Protect the Admin Pages

To project the pages I want to be authenticated, first I added a two methods to application_controller.rb:

class ApplicationController < ActionController::Base
  def authorize
    redirect_to login_path unless logged_in?
  end

  def logged_in?
    @current_user ||= session[:user_id] if session[:user_id]
  end

  helper_method :logged_in?
end

Adapting the UI

Then in the controllers that need protecting I added "before actions":

class DrawingsController < ApplicationController
  before_action :authorize, only: [:edit, :update, :destroy]
  ...

The help method lets me hide or show UI based on the login state. For example, in view/layouts/application.html.erb:

<% if logged_in? %>
  <a class="navbar-item" href="/drawings">Drawings</a>
  ...
<% end %>

Make Sure You're on SSL

It may seem obvious, but only do this if your pages are secure. Once the cookie is set, anyone can just skim it if you're on an unsecured network. In config/environments/production.rb uncomment:

# Force all access to the app over SSL, use Strict-Transport-Security, and use secure cookies.
  config.force_ssl = true

Conclusion

This works and works well. Safari will even offer to remember the password. It's a braindead simple way of getting the benefit of a typical heavy-handed account management with only a couple lines of code.

Running Snipposé at Login

One request I've gotten for my recently published macOS app, Snipposé, is to add an option to automatically start at login.

While I've added that to the feature request list, there's no reason to wait for me to add that to the app itself. You can run any app on login on a Mac easily.

First, launch System Preferences, open Users & Groups, and click on "Login Items". Or search for "Login Items" in Spotlight or in the System Preferences app's search field.

Click the "+" button, select "Snipposé" from "Applications", and click "Add".

That's pretty much it. From now on, when you login, Snipposé will be there waiting for you on the menu bar.

Cocoa Screen Capture with Multiple Screens

In my recent Snipposé project I ran into a bug in my code when using CGWindowListCreateImage.

I had assumed that the GCRect for the screenBounds parameter was relative to the frame of the screen of the window I was calling convertToScreen on. It is not. It's relative to the bounds of this function: CGDisplayBounds(CGMainDisplayID()).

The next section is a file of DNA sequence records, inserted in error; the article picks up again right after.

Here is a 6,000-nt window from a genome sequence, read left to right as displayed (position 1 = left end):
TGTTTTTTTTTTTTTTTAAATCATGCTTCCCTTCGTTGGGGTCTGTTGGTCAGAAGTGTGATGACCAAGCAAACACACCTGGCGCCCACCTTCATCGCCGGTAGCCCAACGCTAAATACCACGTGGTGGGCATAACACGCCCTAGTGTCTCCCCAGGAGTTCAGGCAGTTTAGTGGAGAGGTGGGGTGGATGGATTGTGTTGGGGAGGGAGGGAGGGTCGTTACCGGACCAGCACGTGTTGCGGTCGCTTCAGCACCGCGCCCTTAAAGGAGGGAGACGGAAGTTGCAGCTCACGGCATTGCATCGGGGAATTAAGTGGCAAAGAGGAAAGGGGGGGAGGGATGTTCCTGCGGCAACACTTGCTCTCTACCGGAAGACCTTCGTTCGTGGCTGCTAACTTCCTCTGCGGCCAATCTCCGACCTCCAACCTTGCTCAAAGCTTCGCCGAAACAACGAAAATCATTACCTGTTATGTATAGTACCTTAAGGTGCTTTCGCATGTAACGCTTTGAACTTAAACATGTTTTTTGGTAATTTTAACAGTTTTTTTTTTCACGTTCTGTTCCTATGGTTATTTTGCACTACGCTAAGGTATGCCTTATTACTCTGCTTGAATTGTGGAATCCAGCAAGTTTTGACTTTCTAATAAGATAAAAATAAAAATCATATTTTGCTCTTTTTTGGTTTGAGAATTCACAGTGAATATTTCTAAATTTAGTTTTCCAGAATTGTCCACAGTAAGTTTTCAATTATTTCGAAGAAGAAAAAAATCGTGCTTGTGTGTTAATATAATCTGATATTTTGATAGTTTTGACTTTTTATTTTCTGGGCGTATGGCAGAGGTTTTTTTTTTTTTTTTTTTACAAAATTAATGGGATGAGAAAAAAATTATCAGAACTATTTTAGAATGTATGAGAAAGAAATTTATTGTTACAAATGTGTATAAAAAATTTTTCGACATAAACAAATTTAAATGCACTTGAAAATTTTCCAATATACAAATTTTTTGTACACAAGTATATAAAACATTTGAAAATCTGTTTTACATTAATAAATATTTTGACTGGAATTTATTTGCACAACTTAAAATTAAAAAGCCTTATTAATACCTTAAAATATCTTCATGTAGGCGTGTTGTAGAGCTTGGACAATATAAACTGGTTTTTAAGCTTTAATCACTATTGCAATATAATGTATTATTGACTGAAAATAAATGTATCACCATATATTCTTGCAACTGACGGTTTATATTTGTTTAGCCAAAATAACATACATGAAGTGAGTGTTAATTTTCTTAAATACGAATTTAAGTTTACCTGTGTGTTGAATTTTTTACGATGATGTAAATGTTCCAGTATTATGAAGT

As usual, the coordinate space is inverted from the window so you need to flip it. The following snippet shows the code to grab a screen capture using a rect relative to a window:

// "rect" is the frame to capture in the coordinates of "window"

let mainDisplayBounds = CGDisplayBounds(CGMainDisplayID())
var captureRect = NSRectToCGRect(window.convertToScreen(rect))
captureRect.origin.y = mainDisplayBounds.height - captureRect.origin.y - captureRect.height
if let image = CGWindowListCreateImage(captureRect, .optionOnScreenBelowWindow, CGWindowID(window.windowNumber), []) {
    let screenImage = NSImage(cgImage: image, size: rect.size)
    // do something with your image, now
}        

Swift Workgrounds?

Recently updated my iPad to the iOS 10 beta solely so I could check out Swift Playgrounds and all I have to say is, "Wow!"

Just about everything about it is just super impressive. Two things in particular really blow me away:

  • The editor.
  • This is actual, full-on Swift. With UIKit. Let that sink in for a minute.

The editor is brilliant. I absolutely love that it feels like a cool mix of Scratch and a text editor, the way it handles "auto complete" is nicely adapted to touch, and I kind of wish I could use the "power" keyboard everywhere.

It's decidedly not an IDE (which is fine). It's not trying to be, it's a playground and a great fit for an iPad.

But what really is making me feel a little giddy & lightheaded is that this is really Swift, not some jacked up "SwiftScript" or constrained subset. This is the real deal with access to the Cocoa Touch frameworks. The real thing. When I hit "Run My Code", there's a Swift compiler & linker producing a binary and running it. On my two year old iPad Air. I don't what the actual implementation is, but the result is effectively the same.

It makes me giddy because if we can do this in a playground, and we can obviously do it safely enough that Apple isn't afraid of it, where else will we compile & run Swift on the fly?

This may be crazy talk, but just think about this little thought experiment: if a browser can download source code (Javascript), some UI layout (HTML, CSS), and some resources and run them in a rectangle to present a useful app (sometimes slowly & painfully), what's stopping it from downloading a different set of source code (Swift) and UI layout (storyboards & xibs) and running those in a rectangle to present a useful app?

Web apps have basically turned into the defacto platform for workaday and line-of-business apps. As mobile becomes the dominate computing platform, having something better than the somewhat creaky web stack could be super appealing.